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Rutgers football’s move to Big Ten sells hope and hype

rutgersR092411_optBY JOE FAVORITO
NEWJERSEYNEWSROOM.COM
ON N.J. SPORTS MARKETING

Make no mistake, the announcement of Rutgers to the Big 10 this week was a boost for athletics, especially football, from a brand standpoint.

The distressed inventory the school has for games like Howard and even Cincinnati will be filled with the local groups of Big 10 alumni who rarely would get to see their alma mater locally, while premium prices for elite games against Ohio State and Michigan will also bring in much needed revenue to balance the bottom line.

The biggest windfall will be in the TV money, which will also flow through the coffers as part of the Big 10 Association and the upcoming bowl playoff system. Marketers in athletics will now be able to sell opponents, hype and hope of national titles to recruits and alumni, much like professional teams do. There will also be more brands interested in Piscataway events now, as more potential companies can get consistent and larger national exposure due to the volume of coverage outside of what was generated on a regular basis outside the Big East.

All of that is well and good, and the current administration, as well as the former administration and coaches should be congratulated for positioning the school correctly from an athletic standpoint when the Big 10 finally came calling. It also probably gives the University stability and a clear vision that until recently was lacking in the evolving Big East.

That’s the good news.

Now here’s some additional reality, none of which is bad, but it presents the huge challenges Rutgers will have to fully realize the projected millions this move will have.

Rutgers spent more money than any public university in the country on athletics from a school budget that was $28 million in the hole. They have yet to win a Big East football championship in football and have appeared in the top 20 twice in 30 years (including their place this season). The men’s basketball team has not appeared in the NCAA Tournament since 1991, before the school even joined the Big East.

As for the schools that have gone elsewhere looking for national exposure, most have fallen off the competitive map. Boston College was a nationally ranked football team and had a basketball team that advanced to the Final Eight in 1994 before it left for the ACC in 2005. Miami won a national championship in football as a member of the Big East in 2001, has yet to win an ACC title since it left. West Virginia, which played in two BCS games and was picked to contend for the Big 12 championship, is 5-5 after losing five straight games. Virginia Tech is struggling, and Pitt and Syracuse are nowhere near where they were in football during their best Big East years as they transition out of the conference. More money and some bigger stages? Yes. But not a whole lot of equity for any of the schools that went elsewhere.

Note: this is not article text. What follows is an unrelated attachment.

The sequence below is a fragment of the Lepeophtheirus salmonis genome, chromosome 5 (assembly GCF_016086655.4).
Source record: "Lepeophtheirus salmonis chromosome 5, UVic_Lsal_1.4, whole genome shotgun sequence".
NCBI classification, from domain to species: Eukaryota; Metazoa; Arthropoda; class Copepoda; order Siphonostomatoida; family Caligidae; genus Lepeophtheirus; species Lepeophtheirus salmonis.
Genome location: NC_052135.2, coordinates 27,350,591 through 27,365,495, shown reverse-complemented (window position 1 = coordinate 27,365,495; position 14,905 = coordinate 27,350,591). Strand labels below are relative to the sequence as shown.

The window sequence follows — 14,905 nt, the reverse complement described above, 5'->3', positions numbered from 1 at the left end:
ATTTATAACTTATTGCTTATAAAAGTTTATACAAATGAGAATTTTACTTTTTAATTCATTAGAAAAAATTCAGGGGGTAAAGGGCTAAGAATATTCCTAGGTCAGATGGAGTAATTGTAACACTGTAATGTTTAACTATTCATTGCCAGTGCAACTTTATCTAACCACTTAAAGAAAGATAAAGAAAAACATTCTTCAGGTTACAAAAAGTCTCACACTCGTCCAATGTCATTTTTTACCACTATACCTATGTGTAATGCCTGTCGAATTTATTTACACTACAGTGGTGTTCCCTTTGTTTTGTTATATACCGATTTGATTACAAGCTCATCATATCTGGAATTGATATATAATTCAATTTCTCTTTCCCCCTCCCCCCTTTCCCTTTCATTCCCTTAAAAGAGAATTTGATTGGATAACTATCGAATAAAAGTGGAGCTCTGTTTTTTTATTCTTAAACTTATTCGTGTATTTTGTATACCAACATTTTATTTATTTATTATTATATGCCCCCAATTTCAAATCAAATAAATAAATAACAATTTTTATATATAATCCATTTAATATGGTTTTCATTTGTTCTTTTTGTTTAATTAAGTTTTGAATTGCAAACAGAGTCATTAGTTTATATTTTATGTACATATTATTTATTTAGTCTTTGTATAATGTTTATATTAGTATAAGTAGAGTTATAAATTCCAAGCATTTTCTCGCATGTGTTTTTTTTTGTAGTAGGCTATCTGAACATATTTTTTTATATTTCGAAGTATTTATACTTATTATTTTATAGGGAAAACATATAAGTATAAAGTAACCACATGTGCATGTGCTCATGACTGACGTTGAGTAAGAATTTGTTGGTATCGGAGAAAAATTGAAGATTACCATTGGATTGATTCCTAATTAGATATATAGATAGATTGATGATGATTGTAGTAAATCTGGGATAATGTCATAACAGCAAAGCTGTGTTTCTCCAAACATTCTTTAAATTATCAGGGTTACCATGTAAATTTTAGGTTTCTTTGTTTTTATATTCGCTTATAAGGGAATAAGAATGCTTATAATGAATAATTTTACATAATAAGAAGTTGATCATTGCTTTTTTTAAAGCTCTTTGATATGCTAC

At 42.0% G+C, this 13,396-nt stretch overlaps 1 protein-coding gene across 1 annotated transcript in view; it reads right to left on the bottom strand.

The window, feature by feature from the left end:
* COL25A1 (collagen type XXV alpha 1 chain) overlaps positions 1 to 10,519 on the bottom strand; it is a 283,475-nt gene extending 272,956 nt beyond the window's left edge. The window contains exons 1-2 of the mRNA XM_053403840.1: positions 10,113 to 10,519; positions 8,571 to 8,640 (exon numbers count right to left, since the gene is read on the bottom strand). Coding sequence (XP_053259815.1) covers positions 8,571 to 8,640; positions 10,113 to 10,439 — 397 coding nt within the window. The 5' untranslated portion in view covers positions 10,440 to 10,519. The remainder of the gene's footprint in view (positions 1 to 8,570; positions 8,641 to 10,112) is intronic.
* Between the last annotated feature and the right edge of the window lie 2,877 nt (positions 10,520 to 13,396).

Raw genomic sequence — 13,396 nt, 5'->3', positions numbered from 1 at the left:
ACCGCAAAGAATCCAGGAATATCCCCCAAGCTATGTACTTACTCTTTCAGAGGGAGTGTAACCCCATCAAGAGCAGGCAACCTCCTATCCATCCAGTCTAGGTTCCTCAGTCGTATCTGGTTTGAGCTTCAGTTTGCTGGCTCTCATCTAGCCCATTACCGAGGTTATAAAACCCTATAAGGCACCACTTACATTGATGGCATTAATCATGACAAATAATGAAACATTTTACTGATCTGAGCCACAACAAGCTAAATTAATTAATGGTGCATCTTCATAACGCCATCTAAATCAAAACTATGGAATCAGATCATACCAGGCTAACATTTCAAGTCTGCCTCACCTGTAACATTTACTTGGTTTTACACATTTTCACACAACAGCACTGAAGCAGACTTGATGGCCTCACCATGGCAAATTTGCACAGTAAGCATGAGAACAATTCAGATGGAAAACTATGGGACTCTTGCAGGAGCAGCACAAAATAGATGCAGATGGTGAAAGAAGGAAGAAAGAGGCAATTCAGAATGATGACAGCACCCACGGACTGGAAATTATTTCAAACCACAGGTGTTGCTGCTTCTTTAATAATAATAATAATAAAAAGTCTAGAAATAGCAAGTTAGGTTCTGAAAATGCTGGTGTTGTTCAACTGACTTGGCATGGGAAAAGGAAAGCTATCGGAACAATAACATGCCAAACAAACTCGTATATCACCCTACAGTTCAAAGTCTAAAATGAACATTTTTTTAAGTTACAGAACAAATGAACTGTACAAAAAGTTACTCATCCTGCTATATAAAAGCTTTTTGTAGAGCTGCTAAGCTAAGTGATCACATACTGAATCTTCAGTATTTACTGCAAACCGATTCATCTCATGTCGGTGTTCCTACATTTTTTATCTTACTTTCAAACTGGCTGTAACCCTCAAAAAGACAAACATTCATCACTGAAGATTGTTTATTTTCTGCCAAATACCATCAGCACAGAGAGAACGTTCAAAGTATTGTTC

Then there is the academic side. A good deal of talk this week was about Rutgers aligning itself with better academic and research institutions in the Big 10. So will a great deal of the money flow to science and math and music programs, ones which have had huge cuts over the years while athletics spent? Hard to say. It is also insulting and inaccurate for Rutgers to imply that Big East schools like Georgetown and Marquette and Louisville are somehow inferior.

At the end of the day, this decision is not about tradition. It is about athletic branding and dollars that are available. Will it work? 17 years ago school officials heralded the move from the A-10 to the Big East as the great move that would change the school. Now it is a markedly bigger step to the Big 10.

It will be exciting for sure on some Saturdays, but it was exciting for most Saturdays this fall as coach Kyle Flood took the players he and Greg Schiano recruited to the brink of what could be their first Big East title. If the projects of big dollars and attention lead to greater opportunities for the University as a whole, it could be a salve to even quiet some of the greatest academic critics who have seen athletics as a waste of time.

However, beware the steps of your predecessors Rutgers. The wake of disappointment and lost jobs in Boston is hopefully an exception, not the rule, as another school with big dreams makes its biggest and grandest brand jump yet.

Joe Favorito has over 24 years of strategic communications/marketing, business development and public relations expertise in sports, entertainment, brand building, media training, television, athletic administration and business. Visit him at JoeFavorito.com.

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